After 20 months in a closed beta under the working title Facebook at Work, yesterday Facebook is finally bringing its enterprise-focused messaging and social networking service to market under a new name, Workplace.
In the same vein as Google+ for Work, Workplace tries to adapt social networks for internal use at businesses. Workplace — which is launching as a desktop and mobile app with News Feed, Groups both for your own company and with others, Chat direct messaging, Live video, Reactions, translation features, and video and audio calling — is now opening up to anyone to use, and the operative word here is “anyone”.
It’s not only armed with a new brand: Workplace is launching with a new kind of pricing model based on Facebook-style monthly active user metrics; and some pretty big ambitions after picking up 1,000 organizations as customers while still in its free, pilot mode (up from 100 a year ago).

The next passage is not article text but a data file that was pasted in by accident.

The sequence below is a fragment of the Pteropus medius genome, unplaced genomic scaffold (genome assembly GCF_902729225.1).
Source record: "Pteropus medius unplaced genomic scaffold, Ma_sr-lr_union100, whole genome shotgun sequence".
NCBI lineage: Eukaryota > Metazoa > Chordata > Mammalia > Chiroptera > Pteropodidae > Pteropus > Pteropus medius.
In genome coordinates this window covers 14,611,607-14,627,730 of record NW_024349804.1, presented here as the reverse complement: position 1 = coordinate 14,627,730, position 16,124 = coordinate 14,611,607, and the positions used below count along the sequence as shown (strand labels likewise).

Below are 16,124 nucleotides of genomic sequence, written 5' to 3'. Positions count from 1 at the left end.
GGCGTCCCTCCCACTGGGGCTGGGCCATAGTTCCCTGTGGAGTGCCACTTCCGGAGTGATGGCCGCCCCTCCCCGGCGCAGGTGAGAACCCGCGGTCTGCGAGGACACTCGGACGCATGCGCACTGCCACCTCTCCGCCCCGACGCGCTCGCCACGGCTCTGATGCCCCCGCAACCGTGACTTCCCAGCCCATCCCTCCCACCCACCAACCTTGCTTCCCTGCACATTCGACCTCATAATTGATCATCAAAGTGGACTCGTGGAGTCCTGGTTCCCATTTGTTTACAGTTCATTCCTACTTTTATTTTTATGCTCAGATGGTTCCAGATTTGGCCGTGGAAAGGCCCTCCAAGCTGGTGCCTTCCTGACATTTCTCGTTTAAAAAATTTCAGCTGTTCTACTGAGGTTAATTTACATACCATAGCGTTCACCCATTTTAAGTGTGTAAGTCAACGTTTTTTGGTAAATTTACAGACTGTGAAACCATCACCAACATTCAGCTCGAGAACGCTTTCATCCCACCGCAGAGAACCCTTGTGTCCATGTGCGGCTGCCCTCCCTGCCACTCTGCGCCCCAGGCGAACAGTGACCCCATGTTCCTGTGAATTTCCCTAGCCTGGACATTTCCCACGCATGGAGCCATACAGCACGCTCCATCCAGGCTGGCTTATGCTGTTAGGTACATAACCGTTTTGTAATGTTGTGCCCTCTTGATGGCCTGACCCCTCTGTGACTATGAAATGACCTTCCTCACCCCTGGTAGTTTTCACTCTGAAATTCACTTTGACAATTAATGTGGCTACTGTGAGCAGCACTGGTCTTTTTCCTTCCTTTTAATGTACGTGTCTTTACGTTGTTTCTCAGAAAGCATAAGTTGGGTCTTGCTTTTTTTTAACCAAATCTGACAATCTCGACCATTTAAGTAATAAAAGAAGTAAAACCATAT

To really gain critical mass for the product and help it stand out from others in the market, Facebook is courting not just companies’ white-collar, desk-dwelling “knowledge workers” who typically buy and use enterprise messaging software.
It also wants to bring on the much wider global wedge of employees who serve customers, maintain machines or otherwise roam as part of their jobs — people who may already be using Facebook in their non-working life, but who have rarely been co-opted into an organization’s wider digital collaboration efforts in the past.
Pricing seems reasonable for all the features you get. The grand total is $3/month up to 1,000 users, $2/month for 1K-10K users, and $1/month for 10K+ users (all pricing is per user). Facebook only counts active users in this amount, and Workplace is completely free for non-profits and educational institutions. And if your company signs up before January 1, 2017, you get a three-month free trial period starting on that date.
Source: Facebook Newsroom